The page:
Coast Guard rescuers respond to boat taking on water near Channel Islands Harbor

CHANNEL ISLANDS, Calif – Coast Guard rescuers responded to a mayday call via VHF channel 16 from a 20-foot powerboat taking on water with three persons on board yesterday.

The call came into the Coast Guard Command Center in San Pedro, Calif. at approximately 2:30 p.m. this afternoon. A 47-foot Motor Life Boat from Coast Guard Station Channel Islands and an HH-65C “Dolphin” helicopter from Coast Guard Air Station Los Angeles were dispatched to scene.

Once scene, Coast Guard rescuers commenced an escort of the distressed vessel back to the harbor. During the escort the vessel ran out fuel. The vessel was then taken under tow safely back to Channel Islands Harbor.

The boaters in this case were able to contact the Coast Guard by using their VHF marine radio via channel 16 and were quickly rescued. In addition to having a VHF marine radio on board the Coast Guard offers some additional safety tips:

Wear your life jacket. The U.S. Coast Guard estimates that life jackets could have saved the lives of over 80 percent of boating fatality victims.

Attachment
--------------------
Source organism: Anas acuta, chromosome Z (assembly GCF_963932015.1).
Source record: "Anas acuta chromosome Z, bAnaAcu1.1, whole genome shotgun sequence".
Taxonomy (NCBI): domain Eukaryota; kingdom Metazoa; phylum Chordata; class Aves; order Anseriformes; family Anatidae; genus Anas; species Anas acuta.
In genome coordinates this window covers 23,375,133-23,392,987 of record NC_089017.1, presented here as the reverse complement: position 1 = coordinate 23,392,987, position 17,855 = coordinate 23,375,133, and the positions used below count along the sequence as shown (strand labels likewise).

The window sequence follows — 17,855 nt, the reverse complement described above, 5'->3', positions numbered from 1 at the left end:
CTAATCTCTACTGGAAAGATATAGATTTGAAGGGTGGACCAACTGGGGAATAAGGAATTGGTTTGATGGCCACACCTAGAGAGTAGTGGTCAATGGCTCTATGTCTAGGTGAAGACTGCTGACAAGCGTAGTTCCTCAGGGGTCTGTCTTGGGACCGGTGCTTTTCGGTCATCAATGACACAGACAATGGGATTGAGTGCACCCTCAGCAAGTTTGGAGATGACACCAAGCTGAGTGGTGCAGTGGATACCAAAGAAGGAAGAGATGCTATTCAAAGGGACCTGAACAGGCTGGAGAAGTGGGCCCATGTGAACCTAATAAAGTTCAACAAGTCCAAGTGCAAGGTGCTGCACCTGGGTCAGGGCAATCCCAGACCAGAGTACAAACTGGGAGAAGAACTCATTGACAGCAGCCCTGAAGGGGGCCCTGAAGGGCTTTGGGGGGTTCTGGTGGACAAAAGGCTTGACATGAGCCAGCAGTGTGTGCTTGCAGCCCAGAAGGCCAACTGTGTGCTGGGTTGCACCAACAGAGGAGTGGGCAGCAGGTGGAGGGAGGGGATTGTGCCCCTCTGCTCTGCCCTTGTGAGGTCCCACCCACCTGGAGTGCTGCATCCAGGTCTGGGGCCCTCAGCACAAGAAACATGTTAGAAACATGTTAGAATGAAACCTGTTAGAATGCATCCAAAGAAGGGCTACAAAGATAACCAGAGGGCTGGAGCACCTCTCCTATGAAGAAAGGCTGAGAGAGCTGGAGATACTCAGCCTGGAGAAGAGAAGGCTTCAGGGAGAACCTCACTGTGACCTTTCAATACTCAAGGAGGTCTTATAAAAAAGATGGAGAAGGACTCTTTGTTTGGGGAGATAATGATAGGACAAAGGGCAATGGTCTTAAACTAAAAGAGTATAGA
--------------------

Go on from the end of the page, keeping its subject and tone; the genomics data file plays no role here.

Register your EPIRB. Response time is the key to survival. The sooner help arrives, the better chance you have of surviving. Emergency Position Indicating Radio Beacons (EPIRBS) provide the fastest and most accurate way the Coast Guard has of locating and rescuing persons in distress.

Have a Vessel Safety Check. It’s a great way of learning about problems that might put you in violation of state, or federal laws, or worse, create danger for you or your passengers on the water. Best of all, it’s FREE! For more information, visit

Take a boating safety course.
You can learn the basics about your vessel and the “rules of the road” in America’s Boating Course, a new electronic boating course produced through a partnership between the U.S. Coast Guard Auxiliary and the United States Power Squadrons. For more information, visit

Never boat under the influence (BUI). Intoxicated boaters can face both federal and state charges with penalties of up to one year in prison and up to $100,000 in fines.

File a float plan. There are too many facts that need to be accurately remembered and conveyed in an emergency situation. Without a float plan you are counting on someone else, a friend, neighbor, or family member to remember detailed information that rescue personnel need in order to find you. For more information, visit

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